At first glance I have to admit your X Games idea seemed pretty silly to me. But upon a bit of reflection I think I judged too quickly. A NF TV ad running in the last year features clips of several "extreme" sports spliced together...and there's a trail runner in there. While ultrarunning lacks the immediate Holy S@!t factor of people flying through the air, no one can deny that running 100 miles up and down mountains is pretty bad ass. And as you rightly point out, X Games has always embraced fringe sports. Marketed properly I think it could work. Definitely seems worth pursuing to me.

Jen said...

This discussion focused on USFS/federal permitting is leaving out a fairly major group of landowners with some spectacular scenery: the tribes. There are some pretty large reservations not too far from major airports. It wouldn't surprise me in the least if some tribal councils would be very interested in having such an event on their lands. The only issue for most reservations would be the "major population center(s)" criterion. (I can't remember - how far out from Flag is the Navajo Reservation?) There might be an extra component in designing the route on some reservations, as well. (Most of the hiking and running I've done on reservations has been off-trail doing field work or on unofficial trails. I can't remember ever being on an official/mapped trail, actually, so exploration would likely be required!) An alternative to keep in mind, anyway.

Kris said...

Who are the true elites? Ultrarunning competion lacks depth.

Kris said...

Until you get more Matt Carpenter types then you can cal yourselves "eltite."

Geoff said...

karl,
the x games idea is intriguing for sure.
jen, same thing with the reservation idea. seems worth thinking more about.
kris,
it's all relative. elites are simply the top runners who are currently competing. there are a thousand runners out there who, on paper, could dominate the current ultra scene, but until they do that doesn't mean a damn thing. and history has shown that more often than not the "on paper" runner doesn't find ultras quite as easy as most people expect them too.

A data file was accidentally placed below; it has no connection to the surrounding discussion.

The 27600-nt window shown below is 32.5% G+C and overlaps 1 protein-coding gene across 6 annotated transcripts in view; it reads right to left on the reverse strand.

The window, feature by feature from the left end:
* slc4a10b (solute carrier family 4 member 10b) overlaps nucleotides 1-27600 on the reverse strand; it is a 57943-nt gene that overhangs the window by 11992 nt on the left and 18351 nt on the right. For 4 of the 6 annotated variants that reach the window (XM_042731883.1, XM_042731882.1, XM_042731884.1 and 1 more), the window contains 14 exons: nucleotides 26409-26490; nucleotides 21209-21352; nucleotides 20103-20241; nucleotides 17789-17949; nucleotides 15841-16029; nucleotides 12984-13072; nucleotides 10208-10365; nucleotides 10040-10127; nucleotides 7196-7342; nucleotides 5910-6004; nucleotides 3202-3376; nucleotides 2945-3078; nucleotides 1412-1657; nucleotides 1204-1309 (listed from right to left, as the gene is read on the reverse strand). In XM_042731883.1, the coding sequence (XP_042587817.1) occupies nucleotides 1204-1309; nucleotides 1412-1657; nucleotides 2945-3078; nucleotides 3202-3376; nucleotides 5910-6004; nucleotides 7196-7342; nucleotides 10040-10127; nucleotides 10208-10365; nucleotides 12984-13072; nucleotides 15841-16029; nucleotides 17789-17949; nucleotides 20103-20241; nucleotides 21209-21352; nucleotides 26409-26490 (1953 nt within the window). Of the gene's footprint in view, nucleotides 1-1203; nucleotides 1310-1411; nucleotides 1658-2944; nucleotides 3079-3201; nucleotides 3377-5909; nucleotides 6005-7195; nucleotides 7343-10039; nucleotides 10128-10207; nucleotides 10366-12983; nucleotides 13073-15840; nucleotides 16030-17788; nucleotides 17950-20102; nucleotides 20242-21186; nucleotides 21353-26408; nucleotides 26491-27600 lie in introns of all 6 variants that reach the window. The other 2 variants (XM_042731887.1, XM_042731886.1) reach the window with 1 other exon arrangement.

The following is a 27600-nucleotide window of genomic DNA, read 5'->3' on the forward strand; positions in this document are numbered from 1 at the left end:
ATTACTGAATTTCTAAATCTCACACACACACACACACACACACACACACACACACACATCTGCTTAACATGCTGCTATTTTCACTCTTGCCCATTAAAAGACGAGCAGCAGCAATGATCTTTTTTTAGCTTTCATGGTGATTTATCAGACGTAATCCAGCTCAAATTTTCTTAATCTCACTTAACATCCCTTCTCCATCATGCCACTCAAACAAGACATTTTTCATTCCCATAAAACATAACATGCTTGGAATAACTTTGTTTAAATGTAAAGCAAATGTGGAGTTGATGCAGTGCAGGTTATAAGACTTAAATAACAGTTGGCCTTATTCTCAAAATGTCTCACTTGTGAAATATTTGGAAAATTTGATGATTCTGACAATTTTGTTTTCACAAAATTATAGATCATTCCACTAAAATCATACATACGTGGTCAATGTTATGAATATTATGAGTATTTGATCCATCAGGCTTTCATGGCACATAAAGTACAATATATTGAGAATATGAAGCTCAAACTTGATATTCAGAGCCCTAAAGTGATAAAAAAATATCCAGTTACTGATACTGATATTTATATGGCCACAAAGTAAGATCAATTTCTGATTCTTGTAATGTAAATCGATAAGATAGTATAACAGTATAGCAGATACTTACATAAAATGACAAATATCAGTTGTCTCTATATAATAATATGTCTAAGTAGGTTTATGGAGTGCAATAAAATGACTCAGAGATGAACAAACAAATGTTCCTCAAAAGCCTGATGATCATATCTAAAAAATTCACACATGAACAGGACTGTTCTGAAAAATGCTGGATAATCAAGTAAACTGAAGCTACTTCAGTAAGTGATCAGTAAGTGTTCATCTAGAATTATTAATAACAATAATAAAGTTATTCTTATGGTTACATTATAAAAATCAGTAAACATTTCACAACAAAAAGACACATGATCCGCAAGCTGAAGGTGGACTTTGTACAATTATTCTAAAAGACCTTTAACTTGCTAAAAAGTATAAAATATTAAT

more Matt C. types? i assume you mean Matt in his prime a few years back. there is probably one person in the world right now who has that kind of potential running challenging terrain in the mountains and I look very forward to the two times that I'll be racing him this year.

Mountain Goat said...

I agree with a lot of the ideas thrown out and appreciate the discussion. I prefer looking to what we can do instead of our limitations, but we have to look realistically at our sport. Comparing our sport to most others won't work. We are a niche market. What single track trail can hold 1000 runners? I love watching running, especially ultras, but most folks don't care much about watching a man or woman look exhausted for hours and progressively run slower and slower. Which requires an answer to how we get spectators at our events and watching or following on TV. The Kona Ironman has 1800 spots at $550 min. entry fee, that's $990,000. Plus this event gets big sponsors. It offers a $580,000 prize purse. Big money=big competition. I don't know of a trail event that can get close to that type of money. I don't think a trail championship really needs that type of money, but it needs something significant. Plus it must have media coverage, TV, maybe a cable network like Versus. I would prefer to see multiple distances on different types of courses. Or actually for my personal race preferences, all the courses would be absurdly steep and technical, nothing flat or smooth. Anyway, I think one event may need to be the starting point, but I think major sponsors (prize money) and media coverage are the key.

My personal experience is that it is tough to get sponsors or media coverage. I'll also mention here that USATF MUT(Mountain, Ultra, Trail) is doing all we can to work within the system to promote our sport. It doesn't cost anything for a race to bid to host a USATF Championship, but prize money is required, any prize money, $100. (There is a USATF sanctioning cost if awarded the championship, about $150.) Most championship distances had only one race even bid to host. MUT would welcome more races bidding. Back to my personal experience, there was no bid for the trail 10K a couple of years ago, so me and small group of friends started a new event. A friend said it was a race that didn't exist on a course that didn't exist. It was a great learning experience as I learned how hard starting and putting on a race is. As a runner, I appreciate race staff more than ever. For our championship race we have a $5000 prize purse. That has helped get better competition, but we'd need more to really bring in a deep field. But we only bring in about $8000 total; entries, sponsors, other. Until we can find a deep pocket sponsor, we'll be a small race.